KOTA KINABALU: Small business owners in Sabah have put forward several proposals of their own in the wake of the government’s economic stimulus package, saying the rescue plan announced by Prime Minister Muhyiddin Yassin last Friday will do little to help them survive.
Entrepreneurs from different sectors told FMT the government should relax the restrictions placed on employers during the movement control order (MCO) period, as monetary assistance was being provided to employees.
They said the government should allow employers to take cost-cutting measures such as temporary reductions in working hours and salaries, or allowing employers to put staff on unpaid leave.
Such measures would be preferable to laying off staff, which the entrepreneurs said would be the result of the current measures.
Noreen Ann, 57, who is in the food and beverage and manufacturing line, said her concern was to ensure her business remained active so that she could keep her employees.
She said the enterprises rehabilitation fund and employment insurance system programmes through the Social Security Organisation (Socso) do not really help homemakers and those who are self-employed.
“This is especially true for those who only hire people on a part-time basis.
“The cost of keeping employees when there is no business activity is even higher as the real issue has not been properly addressed,” she said.
Sabah Employers Association president Yap Cheen Boon had last week criticised the economic stimulus package as falling short of giving the required help to SMEs.
He said the package did not adequately deal with concerns over cash flow and salary costs, and that the RM600 wage subsidy could only buy time for some SMEs.
Sabah alone has about 50,000 SMEs, spread across the sectors of tourism, oil palm, timber, manufacturing and related services.
The stimulus package, aimed at cushioning the impact of the Covid-19 crisis, is worth RM250 billion. Of the amount, RM100 billion is for businesses, including SMEs.
Rose Kolomin, 50, who is into swiftlet farming, shared Noreen’s sentiments about keeping her staff employed but said it was difficult when employers do not get the assistance they want.
Small business owners must receive help first in order for them to get back on track after incurring losses, she said.
Mary Jim, who produces local crafted products with a touch of tradition, said her work involves many of the ethnic communities in Sabah.
These groups, which include single mothers, local homemakers and young people, do not directly benefit from the stimulus package, she said.
“For example, when the MCO was enforced, we had a lot of online orders, with about 50% having paid for the orders. As we could not meet the deadline, they cancelled their orders and asked for refunds.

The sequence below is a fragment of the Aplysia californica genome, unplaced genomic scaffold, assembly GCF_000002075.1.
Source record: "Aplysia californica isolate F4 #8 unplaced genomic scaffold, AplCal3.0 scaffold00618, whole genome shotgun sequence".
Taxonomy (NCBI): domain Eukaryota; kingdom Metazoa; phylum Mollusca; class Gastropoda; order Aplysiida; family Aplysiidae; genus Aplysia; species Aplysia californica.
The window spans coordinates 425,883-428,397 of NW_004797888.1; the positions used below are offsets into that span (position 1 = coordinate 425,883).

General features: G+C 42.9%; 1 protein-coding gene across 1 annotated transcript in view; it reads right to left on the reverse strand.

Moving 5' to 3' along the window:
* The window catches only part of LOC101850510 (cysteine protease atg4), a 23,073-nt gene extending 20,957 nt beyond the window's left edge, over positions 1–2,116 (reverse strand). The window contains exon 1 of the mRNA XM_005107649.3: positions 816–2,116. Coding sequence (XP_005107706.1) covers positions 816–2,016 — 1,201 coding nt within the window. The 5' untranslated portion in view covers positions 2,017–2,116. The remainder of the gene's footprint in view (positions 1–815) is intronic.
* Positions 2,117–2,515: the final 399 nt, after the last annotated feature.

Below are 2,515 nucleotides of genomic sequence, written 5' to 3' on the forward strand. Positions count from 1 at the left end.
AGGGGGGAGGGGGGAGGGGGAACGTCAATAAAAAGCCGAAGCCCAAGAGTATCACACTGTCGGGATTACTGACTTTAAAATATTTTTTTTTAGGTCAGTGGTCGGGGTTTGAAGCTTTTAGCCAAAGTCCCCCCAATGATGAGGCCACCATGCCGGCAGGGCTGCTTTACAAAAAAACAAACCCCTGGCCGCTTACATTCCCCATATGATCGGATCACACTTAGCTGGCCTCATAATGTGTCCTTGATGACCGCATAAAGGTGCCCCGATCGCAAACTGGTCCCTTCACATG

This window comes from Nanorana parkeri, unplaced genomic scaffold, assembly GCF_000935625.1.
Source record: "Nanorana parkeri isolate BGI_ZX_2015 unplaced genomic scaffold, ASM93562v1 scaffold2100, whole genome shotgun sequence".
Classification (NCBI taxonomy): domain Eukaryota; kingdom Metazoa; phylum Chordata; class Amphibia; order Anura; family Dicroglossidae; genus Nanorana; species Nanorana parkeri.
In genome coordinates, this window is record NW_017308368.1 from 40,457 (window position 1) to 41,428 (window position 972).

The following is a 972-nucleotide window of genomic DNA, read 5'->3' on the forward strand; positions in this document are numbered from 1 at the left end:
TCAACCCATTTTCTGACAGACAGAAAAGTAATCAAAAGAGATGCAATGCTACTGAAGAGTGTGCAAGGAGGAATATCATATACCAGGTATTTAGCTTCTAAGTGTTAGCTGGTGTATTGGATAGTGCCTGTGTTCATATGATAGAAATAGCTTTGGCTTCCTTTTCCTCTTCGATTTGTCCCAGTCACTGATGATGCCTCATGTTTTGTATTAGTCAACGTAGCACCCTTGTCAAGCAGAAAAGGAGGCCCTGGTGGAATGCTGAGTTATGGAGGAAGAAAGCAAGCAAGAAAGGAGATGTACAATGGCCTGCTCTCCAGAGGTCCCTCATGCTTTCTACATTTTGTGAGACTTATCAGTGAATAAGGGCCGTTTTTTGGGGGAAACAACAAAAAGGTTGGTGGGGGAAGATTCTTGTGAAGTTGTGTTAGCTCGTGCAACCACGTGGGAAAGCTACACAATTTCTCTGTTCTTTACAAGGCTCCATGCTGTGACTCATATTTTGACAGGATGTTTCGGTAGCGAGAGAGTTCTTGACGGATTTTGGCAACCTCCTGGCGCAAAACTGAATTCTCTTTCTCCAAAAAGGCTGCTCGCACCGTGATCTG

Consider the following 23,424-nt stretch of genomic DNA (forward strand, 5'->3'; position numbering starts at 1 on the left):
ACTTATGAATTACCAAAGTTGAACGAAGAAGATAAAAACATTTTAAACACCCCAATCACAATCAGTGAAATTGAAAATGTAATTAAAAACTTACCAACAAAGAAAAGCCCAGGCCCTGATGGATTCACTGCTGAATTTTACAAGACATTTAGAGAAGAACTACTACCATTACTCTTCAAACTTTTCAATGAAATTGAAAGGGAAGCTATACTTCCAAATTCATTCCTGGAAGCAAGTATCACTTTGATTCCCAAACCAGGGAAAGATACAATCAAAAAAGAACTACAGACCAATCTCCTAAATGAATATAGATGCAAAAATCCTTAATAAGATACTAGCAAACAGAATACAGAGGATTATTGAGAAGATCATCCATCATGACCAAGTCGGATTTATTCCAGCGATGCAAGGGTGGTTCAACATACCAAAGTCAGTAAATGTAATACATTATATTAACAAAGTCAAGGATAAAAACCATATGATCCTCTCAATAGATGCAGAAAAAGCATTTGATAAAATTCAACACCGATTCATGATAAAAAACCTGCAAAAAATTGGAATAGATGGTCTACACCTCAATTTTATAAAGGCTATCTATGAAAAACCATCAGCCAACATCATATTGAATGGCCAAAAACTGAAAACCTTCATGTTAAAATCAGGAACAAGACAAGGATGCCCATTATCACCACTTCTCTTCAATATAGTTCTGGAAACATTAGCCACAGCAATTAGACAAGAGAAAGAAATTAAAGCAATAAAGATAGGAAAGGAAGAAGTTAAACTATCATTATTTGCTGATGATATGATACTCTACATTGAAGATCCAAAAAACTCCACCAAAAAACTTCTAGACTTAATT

“I lost a lot of money but my communities are suffering even more as they have lost their source of income on top of the many kinds of personal loans they have to settle,” she said.
Mary, 44, said if the situation persists, it will result in a high rate of bankruptcy coupled with rising unemployment rates.
“Urgent action is needed from the government to look into upskilling or reskilling programmes and allocate some amount of incentives to benefit the unemployed group,” she said.
As a budding start-up in the information technology space, Fadzrul Dullie said the package offers “little in way of assistance”.
“Start-ups by nature are underfunded, lack resources and require people to function.
“Quick and easy access to funding should be initiated which may include grants or good faith loans in order for us to continue creating and innovating,” said the 40-year-old.
Azizul Julrim, 32, who is in agro tourism, questioned how many start-ups and micro enterprises would qualify for loans.
“Start-ups will collapse. Hence, incentives such as one-off grants should be considered to cover more than 4,800 start-ups. They involve people below the age of 40 who have lost their income,” he said.
Cosmetic manufacturer Zaharinah Masair, 31, said although business had come to a standstill, operation costs remained.
She said she had no financial capability to sustain her business for the next two months, adding that working capital is urgently needed.
Salina Ali, who runs a beauty academy, proposed that the government allow withdrawals from Account 1 of the Employees Provident Fund (EPF) up to a maximum of RM50,000 as business capital.
“I believe this can help us sustain our businesses,” said the 50-year-old.
Anne Antah, 45, who is in manufacturing, said employers should be exempted from making EPF payments for at least six months.
“We need time to recover and we expect our income will not be as usual (after the MCO is lifted). We won’t terminate or give unpaid leave, but at least we expect a reduction in our contributions to continue operating.
“But even then, we are still not sure if we can recover,” she said.
Other suggestions that they believe could help small businesses are:
- All commercial electricity bills be cut by half for the next three months.
- Companies allowed to retain 10% of sales and services tax payable for the next 12 months.
- Moratorium of interest payments for six months.
- Employer’s share of EPF to be borne by the government for six months.
- Employer’s share of Socso payments to be borne by the government for six months.
- Property tax to be cut in half for the 2020-2021 financial year for all commercial properties.
- A 50% subsidy on rental for business premises on private property.
- Tax refund and waiver for 2020.
CLICK HERE FOR THE LATEST DATA ON THE COVID-19 SITUATION IN MALAYSIA